In the aftermath of the coup, regional powers Saudi Arabia and the United Arab Emirates, who viewed the Muslim Brotherhood as a threat to their monarchies, backed el-Sisi and criticized Turkey for its support of the organization. This created a clear division in the region, with Turkey and Qatar on one side and Egypt, Saudi Arabia, and the UAE on the other.

However, the recent resolution of the Gulf crisis and the restoration of ties between Doha and its Gulf neighbors, as well as Egypt, has created a catalyst for Turkey to follow a similar path. Turkish foreign policy analyst Semih Idiz believes that Turkey would have been isolated if it did not change its regional policy, so the government began fixing its relations with rival powers in the region with the help of Qatar.

One of the main factors in easing tensions between Egypt and Turkey has been Turkey’s policy change towards the Muslim Brotherhood. After the removal of Morsi from power, Turkey used a harsh non-diplomatic rhetoric against the new government in Egypt, which led to high tensions between the two countries. Ankara also openly backed the Muslim Brotherhood in the 2010s, which is not the case today. Turkey has even limited the activities of the group’s members within its borders, which has been received positively in Cairo.

The rapprochement has been slow and cautious, with delegations from Ankara and Cairo meeting multiple times for exploratory talks in the months after the resolution of the Gulf crisis. Turkish Treasury and Finance Minister Nureddin Nebati’s attendance at the annual meeting of the Islamic Development Bank in Cairo in June 2022 marked the first ministerial visit to Egypt in about nine years. This was followed by a handshake between Erdogan and el-Sisi on the sidelines of the World Cup in Qatar in November 2022, a first between the two leaders.

Despite these positive steps, the rapprochement has not yet resulted in a meeting between the two presidents. According to Semih Idiz, Egypt seems to be waiting for the result of the elections in Turkey before making the next move. Nevertheless, the fact that the two countries are engaging in exploratory talks and have taken steps towards restoring ties is a positive development that could lead to greater stability in the region.

The relationship between Turkey and Egypt has been tense in recent years due to several conflicts, including disagreements over the conflict in Libya and disputes over the exclusive economic zone and hydrocarbon resources in the Mediterranean. Despite the political will expressed by both sides to improve ties, there are still significant disagreements that need to be addressed before cooperation can occur.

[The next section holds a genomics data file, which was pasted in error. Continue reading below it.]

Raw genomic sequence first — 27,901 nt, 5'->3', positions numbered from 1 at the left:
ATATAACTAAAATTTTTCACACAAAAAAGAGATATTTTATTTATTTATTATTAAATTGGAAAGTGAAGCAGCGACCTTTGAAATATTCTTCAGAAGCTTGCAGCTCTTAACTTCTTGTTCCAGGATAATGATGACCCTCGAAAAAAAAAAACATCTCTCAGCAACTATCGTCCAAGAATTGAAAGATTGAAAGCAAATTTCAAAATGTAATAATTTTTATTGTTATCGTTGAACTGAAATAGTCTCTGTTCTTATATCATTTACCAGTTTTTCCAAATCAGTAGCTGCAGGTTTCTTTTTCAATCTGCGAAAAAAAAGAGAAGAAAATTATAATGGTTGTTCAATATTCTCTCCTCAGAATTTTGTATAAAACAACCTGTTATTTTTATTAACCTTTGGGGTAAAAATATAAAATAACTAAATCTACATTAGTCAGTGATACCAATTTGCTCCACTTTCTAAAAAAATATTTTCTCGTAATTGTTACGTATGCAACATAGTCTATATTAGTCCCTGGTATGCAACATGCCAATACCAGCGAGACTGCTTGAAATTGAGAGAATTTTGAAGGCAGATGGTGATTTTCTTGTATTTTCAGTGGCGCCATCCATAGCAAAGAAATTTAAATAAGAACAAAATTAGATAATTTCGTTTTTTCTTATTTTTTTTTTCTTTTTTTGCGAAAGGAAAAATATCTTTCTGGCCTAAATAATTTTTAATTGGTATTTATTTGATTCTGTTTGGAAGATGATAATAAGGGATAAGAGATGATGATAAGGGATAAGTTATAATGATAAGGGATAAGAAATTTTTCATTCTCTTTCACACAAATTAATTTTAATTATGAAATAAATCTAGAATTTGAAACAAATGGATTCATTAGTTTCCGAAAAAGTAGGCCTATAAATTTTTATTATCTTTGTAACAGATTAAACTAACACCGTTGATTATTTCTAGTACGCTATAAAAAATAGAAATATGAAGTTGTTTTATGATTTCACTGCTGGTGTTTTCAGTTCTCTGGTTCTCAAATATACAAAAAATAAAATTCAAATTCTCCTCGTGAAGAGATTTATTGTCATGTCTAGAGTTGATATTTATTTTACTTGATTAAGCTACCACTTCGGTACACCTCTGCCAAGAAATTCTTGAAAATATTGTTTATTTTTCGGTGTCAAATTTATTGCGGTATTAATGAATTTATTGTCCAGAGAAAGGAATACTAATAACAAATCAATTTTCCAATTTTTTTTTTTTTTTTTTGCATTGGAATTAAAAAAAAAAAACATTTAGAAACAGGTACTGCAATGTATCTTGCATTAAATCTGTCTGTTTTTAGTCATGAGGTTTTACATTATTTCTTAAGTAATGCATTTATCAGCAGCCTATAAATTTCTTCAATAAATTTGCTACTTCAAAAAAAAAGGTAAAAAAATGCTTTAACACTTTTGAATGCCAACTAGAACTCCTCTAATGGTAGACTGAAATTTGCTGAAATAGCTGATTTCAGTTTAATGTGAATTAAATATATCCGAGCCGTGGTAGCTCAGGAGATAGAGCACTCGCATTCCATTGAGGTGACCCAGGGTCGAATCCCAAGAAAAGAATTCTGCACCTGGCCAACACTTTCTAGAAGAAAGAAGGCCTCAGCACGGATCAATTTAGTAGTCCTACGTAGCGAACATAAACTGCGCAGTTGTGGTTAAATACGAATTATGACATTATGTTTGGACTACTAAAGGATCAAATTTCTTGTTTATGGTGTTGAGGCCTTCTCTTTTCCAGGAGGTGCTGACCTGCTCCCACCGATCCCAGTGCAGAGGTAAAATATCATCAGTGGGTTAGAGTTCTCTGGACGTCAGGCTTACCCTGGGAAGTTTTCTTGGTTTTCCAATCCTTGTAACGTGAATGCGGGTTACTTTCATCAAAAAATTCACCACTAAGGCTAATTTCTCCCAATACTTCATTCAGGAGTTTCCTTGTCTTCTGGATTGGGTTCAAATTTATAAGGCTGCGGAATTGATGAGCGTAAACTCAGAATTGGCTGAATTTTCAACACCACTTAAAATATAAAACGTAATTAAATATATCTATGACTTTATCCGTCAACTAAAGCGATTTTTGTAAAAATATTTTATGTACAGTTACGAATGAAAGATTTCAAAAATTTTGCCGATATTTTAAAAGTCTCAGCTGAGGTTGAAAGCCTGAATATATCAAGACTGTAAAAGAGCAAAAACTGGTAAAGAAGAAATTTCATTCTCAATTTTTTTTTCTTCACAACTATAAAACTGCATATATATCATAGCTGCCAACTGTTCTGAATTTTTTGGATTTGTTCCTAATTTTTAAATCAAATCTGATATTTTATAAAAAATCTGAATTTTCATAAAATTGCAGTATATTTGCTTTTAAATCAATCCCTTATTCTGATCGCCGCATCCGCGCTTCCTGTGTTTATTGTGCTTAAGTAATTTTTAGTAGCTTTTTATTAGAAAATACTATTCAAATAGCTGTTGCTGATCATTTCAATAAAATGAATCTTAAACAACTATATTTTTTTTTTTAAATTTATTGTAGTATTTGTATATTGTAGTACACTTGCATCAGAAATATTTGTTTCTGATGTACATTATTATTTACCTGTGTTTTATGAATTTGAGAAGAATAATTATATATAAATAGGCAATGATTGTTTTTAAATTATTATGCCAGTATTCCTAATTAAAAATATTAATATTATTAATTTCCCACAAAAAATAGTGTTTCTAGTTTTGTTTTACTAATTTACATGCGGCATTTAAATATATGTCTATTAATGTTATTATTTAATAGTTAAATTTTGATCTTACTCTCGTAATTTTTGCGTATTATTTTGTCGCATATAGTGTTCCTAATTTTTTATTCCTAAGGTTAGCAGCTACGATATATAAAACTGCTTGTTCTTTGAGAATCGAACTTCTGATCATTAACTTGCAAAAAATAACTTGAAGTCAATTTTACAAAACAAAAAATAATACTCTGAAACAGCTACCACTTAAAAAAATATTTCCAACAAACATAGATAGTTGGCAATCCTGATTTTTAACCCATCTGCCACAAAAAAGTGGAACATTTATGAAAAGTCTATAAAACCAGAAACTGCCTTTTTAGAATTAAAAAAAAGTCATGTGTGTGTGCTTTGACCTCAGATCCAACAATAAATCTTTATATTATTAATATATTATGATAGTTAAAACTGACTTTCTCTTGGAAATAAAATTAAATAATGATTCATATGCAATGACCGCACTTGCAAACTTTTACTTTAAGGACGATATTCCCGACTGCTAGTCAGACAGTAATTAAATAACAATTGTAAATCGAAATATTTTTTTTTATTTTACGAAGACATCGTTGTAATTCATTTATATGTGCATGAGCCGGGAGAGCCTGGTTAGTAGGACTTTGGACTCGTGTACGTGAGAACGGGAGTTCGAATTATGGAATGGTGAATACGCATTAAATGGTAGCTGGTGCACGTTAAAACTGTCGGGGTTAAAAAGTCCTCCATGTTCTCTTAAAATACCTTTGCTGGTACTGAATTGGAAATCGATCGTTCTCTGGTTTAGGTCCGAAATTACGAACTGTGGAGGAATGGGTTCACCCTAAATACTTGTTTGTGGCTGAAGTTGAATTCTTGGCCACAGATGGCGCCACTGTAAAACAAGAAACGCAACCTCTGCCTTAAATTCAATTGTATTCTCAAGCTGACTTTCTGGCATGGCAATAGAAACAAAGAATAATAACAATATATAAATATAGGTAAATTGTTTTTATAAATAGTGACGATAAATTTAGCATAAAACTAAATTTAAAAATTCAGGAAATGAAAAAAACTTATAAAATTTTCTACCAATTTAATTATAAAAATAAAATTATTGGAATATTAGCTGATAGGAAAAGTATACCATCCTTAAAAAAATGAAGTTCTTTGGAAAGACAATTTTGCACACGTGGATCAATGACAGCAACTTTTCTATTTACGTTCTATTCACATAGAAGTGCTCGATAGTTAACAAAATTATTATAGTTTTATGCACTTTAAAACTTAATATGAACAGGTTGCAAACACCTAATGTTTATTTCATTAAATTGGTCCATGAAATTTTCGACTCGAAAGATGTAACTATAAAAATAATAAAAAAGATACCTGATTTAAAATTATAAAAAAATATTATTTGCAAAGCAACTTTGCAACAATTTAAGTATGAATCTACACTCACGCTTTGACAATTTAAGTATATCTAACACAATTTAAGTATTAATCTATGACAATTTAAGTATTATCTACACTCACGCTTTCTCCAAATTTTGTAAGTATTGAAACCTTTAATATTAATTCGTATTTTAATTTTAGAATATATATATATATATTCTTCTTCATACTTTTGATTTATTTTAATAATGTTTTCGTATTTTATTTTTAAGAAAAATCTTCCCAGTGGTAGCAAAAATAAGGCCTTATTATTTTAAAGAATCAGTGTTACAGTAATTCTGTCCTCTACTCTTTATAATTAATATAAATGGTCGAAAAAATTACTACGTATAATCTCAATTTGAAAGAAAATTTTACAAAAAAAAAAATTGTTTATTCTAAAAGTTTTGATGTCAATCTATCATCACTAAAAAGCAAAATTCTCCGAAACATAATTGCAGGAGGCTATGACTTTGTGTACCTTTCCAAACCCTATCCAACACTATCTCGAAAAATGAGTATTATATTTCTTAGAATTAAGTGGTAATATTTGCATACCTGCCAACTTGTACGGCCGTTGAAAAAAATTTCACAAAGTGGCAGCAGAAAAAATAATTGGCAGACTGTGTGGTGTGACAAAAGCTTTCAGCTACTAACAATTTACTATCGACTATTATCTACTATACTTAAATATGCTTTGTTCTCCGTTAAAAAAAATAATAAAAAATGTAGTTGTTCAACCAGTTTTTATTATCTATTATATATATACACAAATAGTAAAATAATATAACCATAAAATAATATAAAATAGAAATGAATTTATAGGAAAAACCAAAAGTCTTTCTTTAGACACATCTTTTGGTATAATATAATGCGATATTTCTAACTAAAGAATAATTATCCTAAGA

One of the main sources of tension between Turkey and Egypt has been their involvement in the Libyan conflict. In November 2019, Turkey signed a military cooperation agreement with the United Nations-recognised Government of National Accord (GNA) in Tripoli, as well as a maritime demarcation agreement that established an exclusive economic zone. Egypt, along with Russia and the UAE, supported the Libyan National Army (LNA) led by renegade military commander Khalifa Haftar, and opposed Turkish military intervention on the side of the GNA. Other countries, including Cyprus, France, and Greece, have also contested the GNA’s authority to enter into such agreements.

The dispute over the Libyan conflict has eased somewhat in recent years, according to Sinan Ulgen, a former Turkish diplomat. He suggests that this is because Turkey has been engaging with a wider range of actors in Libya beyond the GNA, which makes it easier for the two sides to find common ground. However, there are still significant disagreements over the exclusive economic zone and hydrocarbon resources in the Eastern Mediterranean, and it remains unclear if and how these disputes will be resolved.

Egypt and Greece have rejected the 2019 Turkey-GNA maritime deal and have signed a separate agreement to determine their maritime boundaries, which Turkey has rebuffed. Furthermore, Egypt has an exclusive economic zone agreement with the Republic of Cyprus, while Turkey has signed a similar agreement with the self-declared Turkish Republic of Northern Cyprus, a state only recognized by Turkey.

Although there have been positive developments in the relationship between Turkey and Egypt, such as the exchange of high-level visits and exploratory talks, there are still lingering issues that need to be resolved before substantive cooperation can occur. It remains to be seen whether the two sides can bridge their differences and move towards a more cooperative relationship in the future.